Viet Nam overview
Viet Nam is flanked by the South China Sea to the east and shares borders with the People’s Republic of China in the north, and the Lao People’s Democratic Republic and the Kingdom of Cambodia to the west. Over 85 million people from 54 different ethnic groups live on its narrow “s-shaped” 331,000 km2 and along its more than 3,000 km of coastline. Three-quarters of this land is hilly and mountainous, and arable land accounts for only 28.4 per cent.
In 1986, after decades of conflict and struggling to speed up its economic recovery and reconstruction efforts, Viet Nam restructured its economy through the doi moi (renovation) reforms, shifting from a centrally-planned economy to a “socialist market economy.” And over the past decade it has had one of the best-performing economies in the worldincluding fast-rising GDP and per capita income rates. Vietnamese men, women, and children are now living longer, they are healthier, have higher incomes, and generally are better off than they were 25 years ago. Even during the recent economic slowdown and despite high inflation rates, the economic growth rate continued to grow and was at 6.78 per cent in 2010.
Propelled by this impressive economic growth backed by investment in social programmes, Viet Nam has now reached lower middle-income status and will achieve nearly all of the United Nations’ Millennium Development Goals at the national level by the deadline year of 2015.
But drill down further to the provincial and regional levels and despite these overall improvements, Viet Nam’s over 26 million children, about 30 per cent of the population, are not benefitting equally from this new prosperity. Gaps between the rich and the poor, between male and female, and between ethnic Kinh Vietnamese and the country’s many minority populations are clear.
Economic disparities, gender inequality and massive inequity between rural and hard-to-reach mountainous areas and the more affluent urban areas of the country are substantial. Access to adequate water and sanitation, to health services and to education, especially secondary education, are major issues. Ethnic minorities continue to be among the poorest and have benefited least from the country’s economic growth.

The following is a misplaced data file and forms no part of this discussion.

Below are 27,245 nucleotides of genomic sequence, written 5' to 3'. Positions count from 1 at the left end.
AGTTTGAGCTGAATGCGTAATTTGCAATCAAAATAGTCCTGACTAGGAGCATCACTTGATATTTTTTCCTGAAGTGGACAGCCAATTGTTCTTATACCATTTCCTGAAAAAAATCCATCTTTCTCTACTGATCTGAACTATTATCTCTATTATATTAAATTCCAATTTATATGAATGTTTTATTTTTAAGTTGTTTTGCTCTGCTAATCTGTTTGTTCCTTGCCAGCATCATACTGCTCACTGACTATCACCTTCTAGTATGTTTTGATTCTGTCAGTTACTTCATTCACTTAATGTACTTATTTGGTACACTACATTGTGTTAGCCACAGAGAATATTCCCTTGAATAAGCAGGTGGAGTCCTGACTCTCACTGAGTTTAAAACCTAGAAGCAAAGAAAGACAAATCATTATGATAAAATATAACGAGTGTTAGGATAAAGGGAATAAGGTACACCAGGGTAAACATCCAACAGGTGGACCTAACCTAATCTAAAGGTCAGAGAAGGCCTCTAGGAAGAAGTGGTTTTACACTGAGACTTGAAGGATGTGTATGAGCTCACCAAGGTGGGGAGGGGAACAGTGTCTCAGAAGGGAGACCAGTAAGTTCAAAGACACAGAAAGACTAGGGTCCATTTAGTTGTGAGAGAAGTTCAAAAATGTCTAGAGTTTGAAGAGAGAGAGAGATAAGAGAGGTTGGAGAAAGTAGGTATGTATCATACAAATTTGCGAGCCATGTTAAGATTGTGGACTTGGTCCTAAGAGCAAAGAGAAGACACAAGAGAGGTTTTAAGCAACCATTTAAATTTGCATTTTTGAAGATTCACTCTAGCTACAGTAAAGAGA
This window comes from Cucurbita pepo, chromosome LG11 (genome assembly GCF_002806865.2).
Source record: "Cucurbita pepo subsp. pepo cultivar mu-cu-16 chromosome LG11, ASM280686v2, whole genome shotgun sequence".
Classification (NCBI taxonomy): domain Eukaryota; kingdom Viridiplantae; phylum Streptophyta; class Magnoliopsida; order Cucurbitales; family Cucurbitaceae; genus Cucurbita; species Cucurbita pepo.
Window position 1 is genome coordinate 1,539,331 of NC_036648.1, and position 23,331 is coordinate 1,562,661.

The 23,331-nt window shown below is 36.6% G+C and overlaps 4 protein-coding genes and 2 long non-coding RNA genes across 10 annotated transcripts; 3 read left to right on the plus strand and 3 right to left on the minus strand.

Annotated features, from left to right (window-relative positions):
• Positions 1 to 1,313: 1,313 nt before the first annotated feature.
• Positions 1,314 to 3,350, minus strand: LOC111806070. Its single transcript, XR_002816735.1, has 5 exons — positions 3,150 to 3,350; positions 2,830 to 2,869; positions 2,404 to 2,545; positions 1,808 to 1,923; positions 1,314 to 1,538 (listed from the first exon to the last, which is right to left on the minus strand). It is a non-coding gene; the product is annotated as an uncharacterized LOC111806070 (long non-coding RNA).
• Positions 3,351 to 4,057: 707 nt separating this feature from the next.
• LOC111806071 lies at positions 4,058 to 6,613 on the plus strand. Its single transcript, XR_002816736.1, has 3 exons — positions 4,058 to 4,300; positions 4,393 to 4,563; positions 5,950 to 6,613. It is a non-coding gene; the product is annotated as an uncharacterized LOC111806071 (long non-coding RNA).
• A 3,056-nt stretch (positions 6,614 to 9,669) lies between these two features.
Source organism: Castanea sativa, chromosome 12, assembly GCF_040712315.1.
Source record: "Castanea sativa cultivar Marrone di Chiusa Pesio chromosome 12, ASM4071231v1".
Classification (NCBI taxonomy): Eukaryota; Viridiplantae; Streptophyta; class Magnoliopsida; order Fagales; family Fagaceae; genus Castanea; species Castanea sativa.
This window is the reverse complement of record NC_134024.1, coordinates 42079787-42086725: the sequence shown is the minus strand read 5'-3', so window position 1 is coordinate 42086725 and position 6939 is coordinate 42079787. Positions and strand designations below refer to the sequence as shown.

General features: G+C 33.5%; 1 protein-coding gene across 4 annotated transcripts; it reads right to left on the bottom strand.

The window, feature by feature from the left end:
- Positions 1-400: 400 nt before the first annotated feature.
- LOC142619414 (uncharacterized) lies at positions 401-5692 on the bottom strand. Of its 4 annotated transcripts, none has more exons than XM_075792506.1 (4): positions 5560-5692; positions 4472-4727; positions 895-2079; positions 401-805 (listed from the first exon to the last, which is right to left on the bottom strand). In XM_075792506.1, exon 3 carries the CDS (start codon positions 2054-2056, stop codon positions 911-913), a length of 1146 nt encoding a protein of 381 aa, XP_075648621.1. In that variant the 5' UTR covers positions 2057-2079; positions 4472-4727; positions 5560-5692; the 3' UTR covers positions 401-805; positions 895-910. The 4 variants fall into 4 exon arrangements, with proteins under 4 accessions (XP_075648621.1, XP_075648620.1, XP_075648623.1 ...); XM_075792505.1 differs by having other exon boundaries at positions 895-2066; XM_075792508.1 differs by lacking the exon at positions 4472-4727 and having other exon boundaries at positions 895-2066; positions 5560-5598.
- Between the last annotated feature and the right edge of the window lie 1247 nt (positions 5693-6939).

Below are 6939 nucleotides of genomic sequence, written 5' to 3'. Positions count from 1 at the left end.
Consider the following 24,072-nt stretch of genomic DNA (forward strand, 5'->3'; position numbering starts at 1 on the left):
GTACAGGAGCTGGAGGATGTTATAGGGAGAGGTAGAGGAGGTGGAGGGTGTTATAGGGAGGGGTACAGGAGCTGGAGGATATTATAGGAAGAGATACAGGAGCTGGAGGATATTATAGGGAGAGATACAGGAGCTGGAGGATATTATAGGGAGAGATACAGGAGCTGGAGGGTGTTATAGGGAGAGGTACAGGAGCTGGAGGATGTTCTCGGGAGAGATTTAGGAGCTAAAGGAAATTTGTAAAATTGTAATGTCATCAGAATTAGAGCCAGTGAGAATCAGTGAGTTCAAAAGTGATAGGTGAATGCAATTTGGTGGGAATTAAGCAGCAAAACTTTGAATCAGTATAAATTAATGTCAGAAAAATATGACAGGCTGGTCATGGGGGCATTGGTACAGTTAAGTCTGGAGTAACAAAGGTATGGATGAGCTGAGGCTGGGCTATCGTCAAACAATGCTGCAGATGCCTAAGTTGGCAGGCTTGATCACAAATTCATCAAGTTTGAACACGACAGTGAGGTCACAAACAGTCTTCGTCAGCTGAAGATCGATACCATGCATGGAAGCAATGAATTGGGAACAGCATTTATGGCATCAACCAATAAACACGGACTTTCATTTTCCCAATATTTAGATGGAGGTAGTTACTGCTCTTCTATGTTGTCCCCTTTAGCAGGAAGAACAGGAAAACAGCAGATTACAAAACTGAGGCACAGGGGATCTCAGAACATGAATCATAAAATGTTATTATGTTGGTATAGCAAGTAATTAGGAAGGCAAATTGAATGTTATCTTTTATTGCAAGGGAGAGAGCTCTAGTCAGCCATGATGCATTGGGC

Even as the general poverty rate fell from 58 per cent in 1993 to 14.5 per cent in 2008, rural and ethnic minority populations are emerging from poverty at a much slower pace. In 2008, nearly 50 per cent of the country’s ethnic minorities were living in poverty, compared to 8.5 per cent of majority Kinh people.
Meeting hidden needs:
The country’s overall prosperity can obscure these serious discrepancies between area, ethnicity and gender. And with middle-income status, and greater overall wealth, investing now in the social safety net and in reaching the poorest and most disadvantaged children is critical. This will require more effective and child-sensitive policies, a legal framework based on child rights standards, and quality and dependable data to support Viet Nam’s children entering into this next phase of development.
 Central Population and Housing Census Steering Committee (2010) The 2009 Viet Nam Population and Housing Census Expanded Sample Results; MOFA (2006) Basic information and directory of the Socialist Republic of Viet Nam; UNICEF Viet Nam (2010) An Analysis of the Situation of Children in Viet NamCentral Population and Housing Census Steering Committee (2010) The 2009 Viet Nam.